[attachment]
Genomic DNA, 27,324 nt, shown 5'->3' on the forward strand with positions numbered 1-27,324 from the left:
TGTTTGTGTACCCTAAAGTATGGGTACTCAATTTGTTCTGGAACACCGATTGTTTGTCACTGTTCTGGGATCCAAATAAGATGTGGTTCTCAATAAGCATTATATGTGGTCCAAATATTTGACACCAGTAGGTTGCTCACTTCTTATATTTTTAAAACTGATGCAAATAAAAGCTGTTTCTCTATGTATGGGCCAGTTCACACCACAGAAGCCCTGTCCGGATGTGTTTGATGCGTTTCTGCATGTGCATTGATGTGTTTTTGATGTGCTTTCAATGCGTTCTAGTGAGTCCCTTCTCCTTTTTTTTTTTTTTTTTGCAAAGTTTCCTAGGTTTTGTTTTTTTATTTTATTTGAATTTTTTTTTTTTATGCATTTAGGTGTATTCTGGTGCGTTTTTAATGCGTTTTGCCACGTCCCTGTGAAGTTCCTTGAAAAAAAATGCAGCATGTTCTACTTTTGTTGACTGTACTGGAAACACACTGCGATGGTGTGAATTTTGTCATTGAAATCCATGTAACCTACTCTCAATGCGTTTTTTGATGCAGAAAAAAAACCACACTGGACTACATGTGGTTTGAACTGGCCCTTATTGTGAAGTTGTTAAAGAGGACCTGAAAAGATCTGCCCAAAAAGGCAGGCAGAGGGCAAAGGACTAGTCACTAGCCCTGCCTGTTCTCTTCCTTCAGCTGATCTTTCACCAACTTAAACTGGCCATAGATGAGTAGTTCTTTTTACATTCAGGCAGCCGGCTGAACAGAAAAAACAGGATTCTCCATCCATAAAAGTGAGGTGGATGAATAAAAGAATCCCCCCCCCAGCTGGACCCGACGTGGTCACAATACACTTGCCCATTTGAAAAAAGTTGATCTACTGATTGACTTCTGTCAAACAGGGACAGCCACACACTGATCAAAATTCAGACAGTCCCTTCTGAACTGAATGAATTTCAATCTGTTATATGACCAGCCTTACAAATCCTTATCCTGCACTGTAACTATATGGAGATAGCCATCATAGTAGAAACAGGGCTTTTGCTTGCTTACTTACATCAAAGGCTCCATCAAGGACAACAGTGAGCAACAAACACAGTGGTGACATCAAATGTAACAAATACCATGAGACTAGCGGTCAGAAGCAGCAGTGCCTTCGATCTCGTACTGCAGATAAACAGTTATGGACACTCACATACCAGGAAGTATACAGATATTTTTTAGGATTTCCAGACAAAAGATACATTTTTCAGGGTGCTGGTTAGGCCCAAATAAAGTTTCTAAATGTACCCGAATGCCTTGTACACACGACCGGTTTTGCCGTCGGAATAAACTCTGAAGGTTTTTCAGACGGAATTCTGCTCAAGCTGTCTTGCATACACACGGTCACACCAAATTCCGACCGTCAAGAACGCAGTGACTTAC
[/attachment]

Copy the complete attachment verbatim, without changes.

Genomic DNA, 27,324 nt, shown 5'->3' on the forward strand with positions numbered 1-27,324 from the left:
TGTTTGTGTACCCTAAAGTATGGGTACTCAATTTGTTCTGGAACACCGATTGTTTGTCACTGTTCTGGGATCCAAATAAGATGTGGTTCTCAATAAGCATTATATGTGGTCCAAATATTTGACACCAGTAGGTTGCTCACTTCTTATATTTTTAAAACTGATGCAAATAAAAGCTGTTTCTCTATGTATGGGCCAGTTCACACCACAGAAGCCCTGTCCGGATGTGTTTGATGCGTTTCTGCATGTGCATTGATGTGTTTTTGATGTGCTTTCAATGCGTTCTAGTGAGTCCCTTCTCCTTTTTTTTTTTTTTTTTGCAAAGTTTCCTAGGTTTTGTTTTTTTATTTTATTTGAATTTTTTTTTTTTATGCATTTAGGTGTATTCTGGTGCGTTTTTAATGCGTTTTGCCACGTCCCTGTGAAGTTCCTTGAAAAAAAATGCAGCATGTTCTACTTTTGTTGACTGTACTGGAAACACACTGCGATGGTGTGAATTTTGTCATTGAAATCCATGTAACCTACTCTCAATGCGTTTTTTGATGCAGAAAAAAAACCACACTGGACTACATGTGGTTTGAACTGGCCCTTATTGTGAAGTTGTTAAAGAGGACCTGAAAAGATCTGCCCAAAAAGGCAGGCAGAGGGCAAAGGACTAGTCACTAGCCCTGCCTGTTCTCTTCCTTCAGCTGATCTTTCACCAACTTAAACTGGCCATAGATGAGTAGTTCTTTTTACATTCAGGCAGCCGGCTGAACAGAAAAAACAGGATTCTCCATCCATAAAAGTGAGGTGGATGAATAAAAGAATCCCCCCCCCAGCTGGACCCGACGTGGTCACAATACACTTGCCCATTTGAAAAAAGTTGATCTACTGATTGACTTCTGTCAAACAGGGACAGCCACACACTGATCAAAATTCAGACAGTCCCTTCTGAACTGAATGAATTTCAATCTGTTATATGACCAGCCTTACAAATCCTTATCCTGCACTGTAACTATATGGAGATAGCCATCATAGTAGAAACAGGGCTTTTGCTTGCTTACTTACATCAAAGGCTCCATCAAGGACAACAGTGAGCAACAAACACAGTGGTGACATCAAATGTAACAAATACCATGAGACTAGCGGTCAGAAGCAGCAGTGCCTTCGATCTCGTACTGCAGATAAACAGTTATGGACACTCACATACCAGGAAGTATACAGATATTTTTTAGGATTTCCAGACAAAAGATACATTTTTCAGGGTGCTGGTTAGGCCCAAATAAAGTTTCTAAATGTACCCGAATGCCTTGTACACACGACCGGTTTTGCCGTCGGAATAAACTCTGAAGGTTTTTCAGACGGAATTCTGCTCAAGCTGTCTTGCATACACACGGTCACACCAAATTCCGACCGTCAAGAACGCAGTGACTTAC